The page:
Original Research - Special Collection: Being a Change Agent in a Post-Covid South Africa

Biblical witness and economy in the writings of Klaus Nürnberger

Christoffel Lombaard
HTS Teologiese Studies / Theological Studies | Vol 77, No 3 | a6092 | DOI: https://doi.org/10.4102/hts.v77i3.6092 | © 2021 Christoffel Lombaard | This work is licensed under CC Attribution 4.0
Submitted: 07 May 2020 | Published: 24 February 2021

About the author(s)

Christoffel Lombaard, Department of Christian Spirituality, Church History and Missiology, University of South Africa, Pretoria, South Africa


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Abstract

Given the purpose of this special edition, to consider theologically the implications of the Fourth Industrial Revolution, in this contribution, the writings of one of the important yet under-appreciated South African figures in thinking from biblical theology on matters of economics, Klaus Nürnberger, are taken into review. The relationship between (1) biblical witness and (2) faith and (3) deeds stands central in Nürnberger’s theological framework. His interdisciplinarity has lasting validity because he takes seriously the disciplines involved, such as historical Bible scholarship, economic theory, social theory and the like. By his own reckoning, it is partly because of this kind of interdisciplinarity that Nürnberger’s contributions on this topic had in a sense been marginalised. For this reason too, it is important in a new era to review sympathetically and appropriate critically the significant contributions of Nürnberger on the biblical witness to economic engagement.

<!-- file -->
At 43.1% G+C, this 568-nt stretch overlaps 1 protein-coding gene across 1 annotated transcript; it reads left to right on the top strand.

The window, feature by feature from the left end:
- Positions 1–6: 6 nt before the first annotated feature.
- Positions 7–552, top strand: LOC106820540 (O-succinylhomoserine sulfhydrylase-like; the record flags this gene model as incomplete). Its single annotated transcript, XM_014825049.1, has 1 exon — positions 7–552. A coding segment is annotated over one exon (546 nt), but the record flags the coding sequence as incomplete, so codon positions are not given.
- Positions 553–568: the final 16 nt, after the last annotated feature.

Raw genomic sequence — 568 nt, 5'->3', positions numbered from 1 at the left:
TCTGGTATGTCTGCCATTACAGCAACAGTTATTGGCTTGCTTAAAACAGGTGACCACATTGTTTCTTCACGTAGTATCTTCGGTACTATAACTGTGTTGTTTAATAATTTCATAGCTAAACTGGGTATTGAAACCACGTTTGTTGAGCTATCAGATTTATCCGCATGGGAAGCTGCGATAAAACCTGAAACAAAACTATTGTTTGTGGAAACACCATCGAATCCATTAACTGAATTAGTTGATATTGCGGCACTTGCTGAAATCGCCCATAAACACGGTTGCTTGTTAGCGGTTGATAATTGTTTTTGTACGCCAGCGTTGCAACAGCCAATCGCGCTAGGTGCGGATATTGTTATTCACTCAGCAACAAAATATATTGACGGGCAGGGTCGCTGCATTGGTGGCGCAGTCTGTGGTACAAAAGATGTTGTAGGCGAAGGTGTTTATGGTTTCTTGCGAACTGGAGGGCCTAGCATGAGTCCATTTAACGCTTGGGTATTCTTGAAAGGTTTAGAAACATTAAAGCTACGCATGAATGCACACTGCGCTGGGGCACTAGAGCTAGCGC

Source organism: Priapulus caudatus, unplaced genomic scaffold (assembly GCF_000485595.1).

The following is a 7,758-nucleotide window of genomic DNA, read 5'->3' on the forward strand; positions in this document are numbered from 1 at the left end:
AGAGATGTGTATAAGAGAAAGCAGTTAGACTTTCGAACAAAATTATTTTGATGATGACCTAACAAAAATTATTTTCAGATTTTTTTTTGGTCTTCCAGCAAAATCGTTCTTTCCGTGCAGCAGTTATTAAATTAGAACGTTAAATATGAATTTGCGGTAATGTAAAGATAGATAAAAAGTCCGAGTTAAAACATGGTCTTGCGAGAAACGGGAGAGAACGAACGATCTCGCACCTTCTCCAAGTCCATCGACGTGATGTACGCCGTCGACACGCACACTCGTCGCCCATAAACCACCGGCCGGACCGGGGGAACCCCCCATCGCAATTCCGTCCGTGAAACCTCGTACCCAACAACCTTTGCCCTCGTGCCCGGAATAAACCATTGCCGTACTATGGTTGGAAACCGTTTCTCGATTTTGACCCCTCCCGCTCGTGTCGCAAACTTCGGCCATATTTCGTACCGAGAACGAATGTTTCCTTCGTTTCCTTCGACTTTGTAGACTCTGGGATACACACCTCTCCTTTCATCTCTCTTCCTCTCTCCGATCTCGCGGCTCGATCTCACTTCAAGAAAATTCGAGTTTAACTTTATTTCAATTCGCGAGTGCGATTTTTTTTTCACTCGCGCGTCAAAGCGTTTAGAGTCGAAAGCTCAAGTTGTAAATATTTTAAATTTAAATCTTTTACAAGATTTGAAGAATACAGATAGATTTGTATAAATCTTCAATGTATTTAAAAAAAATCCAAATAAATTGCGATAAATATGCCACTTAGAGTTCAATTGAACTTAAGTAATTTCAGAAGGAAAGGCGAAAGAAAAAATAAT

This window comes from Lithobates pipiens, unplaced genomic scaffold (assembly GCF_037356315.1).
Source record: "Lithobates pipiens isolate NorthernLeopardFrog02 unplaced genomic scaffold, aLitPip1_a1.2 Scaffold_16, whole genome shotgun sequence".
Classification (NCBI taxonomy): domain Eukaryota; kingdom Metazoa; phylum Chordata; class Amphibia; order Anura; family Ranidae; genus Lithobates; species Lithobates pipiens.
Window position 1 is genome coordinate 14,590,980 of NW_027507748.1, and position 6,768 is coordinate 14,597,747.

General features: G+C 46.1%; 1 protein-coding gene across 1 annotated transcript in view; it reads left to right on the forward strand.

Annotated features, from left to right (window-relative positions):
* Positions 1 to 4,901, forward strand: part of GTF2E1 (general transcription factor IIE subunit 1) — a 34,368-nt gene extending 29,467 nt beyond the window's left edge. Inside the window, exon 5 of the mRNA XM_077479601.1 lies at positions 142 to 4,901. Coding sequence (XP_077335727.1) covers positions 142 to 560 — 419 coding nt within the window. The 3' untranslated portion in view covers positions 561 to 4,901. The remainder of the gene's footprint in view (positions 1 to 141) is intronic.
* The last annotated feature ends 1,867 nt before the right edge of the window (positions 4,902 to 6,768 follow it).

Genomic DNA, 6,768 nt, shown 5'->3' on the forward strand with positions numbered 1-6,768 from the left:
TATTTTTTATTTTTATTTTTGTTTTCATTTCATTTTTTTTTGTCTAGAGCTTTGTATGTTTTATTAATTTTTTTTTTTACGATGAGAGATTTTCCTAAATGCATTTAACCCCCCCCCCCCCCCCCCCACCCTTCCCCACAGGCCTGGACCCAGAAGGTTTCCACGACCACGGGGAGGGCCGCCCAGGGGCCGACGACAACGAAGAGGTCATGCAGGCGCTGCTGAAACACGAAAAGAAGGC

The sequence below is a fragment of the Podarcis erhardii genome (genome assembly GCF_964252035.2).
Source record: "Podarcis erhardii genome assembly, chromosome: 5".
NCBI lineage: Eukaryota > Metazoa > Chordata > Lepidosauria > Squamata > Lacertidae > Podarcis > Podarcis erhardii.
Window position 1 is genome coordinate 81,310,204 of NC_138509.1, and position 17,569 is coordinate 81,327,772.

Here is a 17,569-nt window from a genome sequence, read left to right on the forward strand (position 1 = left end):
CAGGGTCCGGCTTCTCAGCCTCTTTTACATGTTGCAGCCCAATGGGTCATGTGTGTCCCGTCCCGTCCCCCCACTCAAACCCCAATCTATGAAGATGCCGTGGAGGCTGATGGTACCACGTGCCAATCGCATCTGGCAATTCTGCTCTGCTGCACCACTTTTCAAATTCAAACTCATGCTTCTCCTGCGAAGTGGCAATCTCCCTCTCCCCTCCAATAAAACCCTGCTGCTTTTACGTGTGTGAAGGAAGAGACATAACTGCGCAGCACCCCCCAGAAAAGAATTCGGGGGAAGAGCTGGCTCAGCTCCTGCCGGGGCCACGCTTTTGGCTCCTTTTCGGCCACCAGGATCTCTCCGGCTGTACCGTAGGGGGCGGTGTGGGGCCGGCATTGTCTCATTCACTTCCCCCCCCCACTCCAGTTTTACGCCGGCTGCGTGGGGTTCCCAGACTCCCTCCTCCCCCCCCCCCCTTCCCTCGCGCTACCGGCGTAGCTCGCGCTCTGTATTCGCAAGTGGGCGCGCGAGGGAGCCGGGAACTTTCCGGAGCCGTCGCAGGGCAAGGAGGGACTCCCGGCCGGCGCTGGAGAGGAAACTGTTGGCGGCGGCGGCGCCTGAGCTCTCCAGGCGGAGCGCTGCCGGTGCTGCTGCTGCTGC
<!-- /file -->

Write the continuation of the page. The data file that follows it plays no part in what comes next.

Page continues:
Contribution: This research article, as a part of this themed collection, considers theologically the implications of the Fourth Industrial Revolution with a review of Nürnberger’s contributions on the biblical witness to economic engagement. Nürnberger’s interdisciplinarity in his contributions helps set the direction for future engagements in the dawning post-secular era.


Keywords

Klaus Nürnberger; Economic development; Biblical witness; Post-secularism; Theology; Interdisciplinarity

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